Despite Dire Predictions, Salespeople Aren’t Going Away

One hundred years ago, an article in the New York Times asked a provocative question: “Are salesmen needless?” In the article, a marketing expert explains why societal shifts would render the door-to-door salesman obsolete. “Advertising is producing better results than the old method of personal solicitation,” the article reported. “Things were different once upon a time before the railroads turned farms into cities… The traveling [sales]man is a middleman and the evolution of business is gradually eliminating the middle man.”

That 1916 prediction didn’t prove true. Over the next fifty years, sales force numbers kept expanding—but even as they did, pundits kept predicting the field of sales would soon enter a decline. In the 1962 book “The Vanishing Salesman,” author E.B. Weiss wrote about the “new age of self-selection and self-service” and how pre-selling, branding, and advertising would eliminate the need for traditional salesmen. (To his credit, Weiss also predicted that sales roles would not die, but would change in some industries.) Yet the number of salespeople continued to grow.

Fast forward to 2015. Forrester Research predicted that one million B2B salespeople will become obsolete by 2020, lost to e-commerce. Is this another doomed prediction? Or are things fundamentally different this time? Will there really be fewer B2B salespeople in 2020?

No doubt, some companies will have fewer salespeople four years from now. But other companies will have more salespeople–and history helps explain why.

Buyers have relied on salespeople to help them through their buying journey for centuries. In the early days of the United States, buyers (often farmers) in need of household goods relied on traveling salesmen for every step of buying. Buyers usually first became aware of new products when a traveling salesman showed up at the door. Buyers used the salesman’s help to evaluate what products to purchase, especially for new technologies like clocks and sewing machines. Buyers would purchase directly from the salesman, and relied on the salesman to fulfill the order by delivering the goods on wagon or horseback.

Over the years, innovations in distribution, media, and technology have enabled buyers to use non-sales force channels for various steps of their buying journey. In the early 20th century, advances in transportation, storage, and distribution largely took the task of physical fulfilment of goods away from salespeople. In the late 20th century, a proliferation of media options made buyers aware of products before talking to a salesperson, more so in B2C, but also in B2B markets. Innovation eliminated certain responsibilities for salespeople; yet at the same time, new responsibilities emerged, and entirely new kinds of companies and industries formed.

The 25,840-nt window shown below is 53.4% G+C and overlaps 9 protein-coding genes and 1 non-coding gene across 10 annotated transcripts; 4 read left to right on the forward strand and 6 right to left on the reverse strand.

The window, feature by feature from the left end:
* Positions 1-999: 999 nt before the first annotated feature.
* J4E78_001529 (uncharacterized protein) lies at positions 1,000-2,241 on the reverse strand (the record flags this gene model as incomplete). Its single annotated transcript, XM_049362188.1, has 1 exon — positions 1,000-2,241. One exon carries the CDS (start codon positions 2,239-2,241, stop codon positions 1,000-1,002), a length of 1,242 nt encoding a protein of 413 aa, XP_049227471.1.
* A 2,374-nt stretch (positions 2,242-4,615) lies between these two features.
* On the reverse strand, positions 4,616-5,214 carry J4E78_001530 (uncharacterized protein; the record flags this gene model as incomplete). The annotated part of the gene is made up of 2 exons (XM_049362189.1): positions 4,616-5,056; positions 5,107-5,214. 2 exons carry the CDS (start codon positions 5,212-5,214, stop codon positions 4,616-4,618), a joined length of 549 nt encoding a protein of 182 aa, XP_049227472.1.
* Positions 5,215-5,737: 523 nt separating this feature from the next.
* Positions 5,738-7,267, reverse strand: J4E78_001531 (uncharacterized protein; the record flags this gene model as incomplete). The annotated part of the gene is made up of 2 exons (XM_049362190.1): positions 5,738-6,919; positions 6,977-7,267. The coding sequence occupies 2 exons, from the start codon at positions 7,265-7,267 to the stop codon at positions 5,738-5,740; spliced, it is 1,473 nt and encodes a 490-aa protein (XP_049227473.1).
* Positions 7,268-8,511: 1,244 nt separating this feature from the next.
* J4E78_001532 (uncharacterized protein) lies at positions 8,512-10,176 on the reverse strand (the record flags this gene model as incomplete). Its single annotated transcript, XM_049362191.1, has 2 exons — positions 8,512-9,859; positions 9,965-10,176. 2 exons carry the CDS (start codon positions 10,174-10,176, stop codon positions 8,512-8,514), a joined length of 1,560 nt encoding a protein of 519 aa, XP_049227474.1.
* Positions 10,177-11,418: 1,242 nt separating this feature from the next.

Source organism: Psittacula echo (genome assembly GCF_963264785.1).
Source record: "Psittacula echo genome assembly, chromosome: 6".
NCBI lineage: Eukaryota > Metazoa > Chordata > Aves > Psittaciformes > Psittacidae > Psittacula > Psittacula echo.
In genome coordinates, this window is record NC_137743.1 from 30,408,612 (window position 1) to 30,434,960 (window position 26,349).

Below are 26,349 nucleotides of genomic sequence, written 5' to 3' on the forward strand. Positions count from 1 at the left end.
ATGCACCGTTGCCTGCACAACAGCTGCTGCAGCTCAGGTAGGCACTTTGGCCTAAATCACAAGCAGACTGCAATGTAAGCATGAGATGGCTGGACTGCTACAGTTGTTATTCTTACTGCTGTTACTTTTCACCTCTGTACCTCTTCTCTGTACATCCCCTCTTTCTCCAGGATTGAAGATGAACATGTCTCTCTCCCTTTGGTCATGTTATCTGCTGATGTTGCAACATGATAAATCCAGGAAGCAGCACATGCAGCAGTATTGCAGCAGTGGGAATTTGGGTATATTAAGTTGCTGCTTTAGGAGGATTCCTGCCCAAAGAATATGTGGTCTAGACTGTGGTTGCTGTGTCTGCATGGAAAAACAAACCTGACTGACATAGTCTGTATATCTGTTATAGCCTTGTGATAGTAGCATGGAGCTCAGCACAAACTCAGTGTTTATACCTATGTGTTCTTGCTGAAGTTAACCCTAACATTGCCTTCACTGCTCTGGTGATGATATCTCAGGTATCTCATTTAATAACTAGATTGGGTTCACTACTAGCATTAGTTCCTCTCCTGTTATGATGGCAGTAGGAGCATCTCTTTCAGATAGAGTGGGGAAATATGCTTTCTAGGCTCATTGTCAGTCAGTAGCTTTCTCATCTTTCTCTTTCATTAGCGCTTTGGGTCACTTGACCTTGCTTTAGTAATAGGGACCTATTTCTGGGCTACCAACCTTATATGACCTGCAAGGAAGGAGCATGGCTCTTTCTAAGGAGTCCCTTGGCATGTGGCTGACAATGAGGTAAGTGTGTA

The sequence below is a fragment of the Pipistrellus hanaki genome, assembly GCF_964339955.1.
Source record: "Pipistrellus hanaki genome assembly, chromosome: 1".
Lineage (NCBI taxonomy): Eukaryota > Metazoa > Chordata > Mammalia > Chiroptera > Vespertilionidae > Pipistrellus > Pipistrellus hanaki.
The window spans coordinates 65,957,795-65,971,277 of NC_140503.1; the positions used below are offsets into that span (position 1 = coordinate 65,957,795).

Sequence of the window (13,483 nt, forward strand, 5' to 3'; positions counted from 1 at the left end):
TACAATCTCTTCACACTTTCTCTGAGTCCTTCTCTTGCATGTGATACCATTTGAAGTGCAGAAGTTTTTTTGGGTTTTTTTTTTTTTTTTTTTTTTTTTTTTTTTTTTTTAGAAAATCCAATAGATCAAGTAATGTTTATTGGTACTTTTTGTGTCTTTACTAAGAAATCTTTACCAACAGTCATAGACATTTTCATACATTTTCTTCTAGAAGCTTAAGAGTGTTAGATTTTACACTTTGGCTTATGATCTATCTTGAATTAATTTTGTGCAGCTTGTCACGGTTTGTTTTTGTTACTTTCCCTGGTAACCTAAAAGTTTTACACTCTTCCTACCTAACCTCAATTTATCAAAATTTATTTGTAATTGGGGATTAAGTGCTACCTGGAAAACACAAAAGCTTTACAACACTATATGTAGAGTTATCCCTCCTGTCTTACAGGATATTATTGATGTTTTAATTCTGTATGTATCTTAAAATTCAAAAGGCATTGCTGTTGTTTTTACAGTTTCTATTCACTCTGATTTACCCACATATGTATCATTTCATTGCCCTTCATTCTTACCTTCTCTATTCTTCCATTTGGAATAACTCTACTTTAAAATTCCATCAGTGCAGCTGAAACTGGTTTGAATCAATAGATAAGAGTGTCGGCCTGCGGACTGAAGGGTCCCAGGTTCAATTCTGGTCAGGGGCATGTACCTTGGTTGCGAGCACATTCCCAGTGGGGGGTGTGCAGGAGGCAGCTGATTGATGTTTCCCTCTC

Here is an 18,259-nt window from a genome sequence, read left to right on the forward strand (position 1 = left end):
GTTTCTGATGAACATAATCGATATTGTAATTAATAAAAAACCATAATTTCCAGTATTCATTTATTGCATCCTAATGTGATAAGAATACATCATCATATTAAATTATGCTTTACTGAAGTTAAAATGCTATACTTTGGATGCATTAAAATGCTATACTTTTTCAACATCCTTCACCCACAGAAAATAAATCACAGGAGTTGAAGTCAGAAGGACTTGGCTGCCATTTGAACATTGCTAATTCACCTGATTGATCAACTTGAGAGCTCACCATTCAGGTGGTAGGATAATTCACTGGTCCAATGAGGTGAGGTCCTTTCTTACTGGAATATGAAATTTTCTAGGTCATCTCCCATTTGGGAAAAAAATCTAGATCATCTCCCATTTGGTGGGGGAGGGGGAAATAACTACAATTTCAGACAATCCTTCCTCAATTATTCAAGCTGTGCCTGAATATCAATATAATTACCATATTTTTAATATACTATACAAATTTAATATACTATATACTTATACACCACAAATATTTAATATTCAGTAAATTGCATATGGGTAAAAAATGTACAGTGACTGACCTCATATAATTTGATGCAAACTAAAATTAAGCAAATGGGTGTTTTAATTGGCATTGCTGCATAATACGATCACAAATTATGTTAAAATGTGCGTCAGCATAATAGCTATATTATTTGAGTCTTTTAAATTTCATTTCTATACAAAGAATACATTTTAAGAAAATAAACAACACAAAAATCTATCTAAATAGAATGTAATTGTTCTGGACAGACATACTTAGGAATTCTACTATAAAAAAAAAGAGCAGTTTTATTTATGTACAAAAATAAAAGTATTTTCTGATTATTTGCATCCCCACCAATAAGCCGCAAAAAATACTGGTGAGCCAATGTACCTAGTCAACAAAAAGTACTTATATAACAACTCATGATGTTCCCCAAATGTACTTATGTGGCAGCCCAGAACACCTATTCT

Today, buyers increasingly use the web to evaluate purchase options in both B2C and B2B markets. Specifically in B2B, buyers will reference web pages, online articles, videos, whitepapers, blogs, and social media resources (both inside and outside of their own company). Enabled by the Internet, corporate buyers can understand and compare products and decide what to buy, often without the help of a salesperson.

But this doesn’t mean there will be fewer B2B salespeople. As certain buying steps move from salespeople to online and other channels, new complexities and uncertainties for buyers will emerge. As in the past, innovation within companies and across entire industries will continue to produce new offerings and new ways to buy that are not yet apparent to buyers. This knowledge gap will create a need for salespeople to help buyers navigate unknown waters, even in today’s environment.

For example, between 1995 and 2013, the top five pharmaceutical companies shed more than 55% of their salespeople in the US. But in that same time period, new companies added salespeople. Google created thousands of sales jobs, including a huge inside sales team to sell locally-targeted online advertising to small businesses. Dell added thousands of salespeople as well, as it sought to help customers understand the changing world of technology and make complex purchases involving hardware, software and services. The total number of B2B sales jobs did not shrink.

We expect this dynamic to continue between now and 2020. Yes, hundreds of B2B sales jobs will get eliminated as e-commerce plays a larger role in straightforward buying steps and for well-understood products. But as complexity and uncertainty decline in some situations, new complexity and uncertainty get introduced elsewhere. Especially for business-critical buying decisions, this elevates the importance of salespeople. Companies such as Facebook, industries such as cloud services, and the many hundreds of B2B SAAS (software as a service) startups are furiously adding salespeople.

With the accelerated pace of innovation and new venture formation today, we believe that barring a significant economic downturn, the total number of B2B sales jobs is more likely to grow than shrink over the next several years. In the modern economy, complexity and uncertainty aren’t going away.

 

JMM: The Little Known Habit Of Productive Leaders

Are you scheduling time for yourself? Below is a blog from John Michael Morgan.

The Little Known Habit Of Productive Leaders

For the strongest leaders, this works like crazy. Yet very few people realize that the most productive leaders have this habit. The reason is because it’s counter to what you would typically think of a busy leader.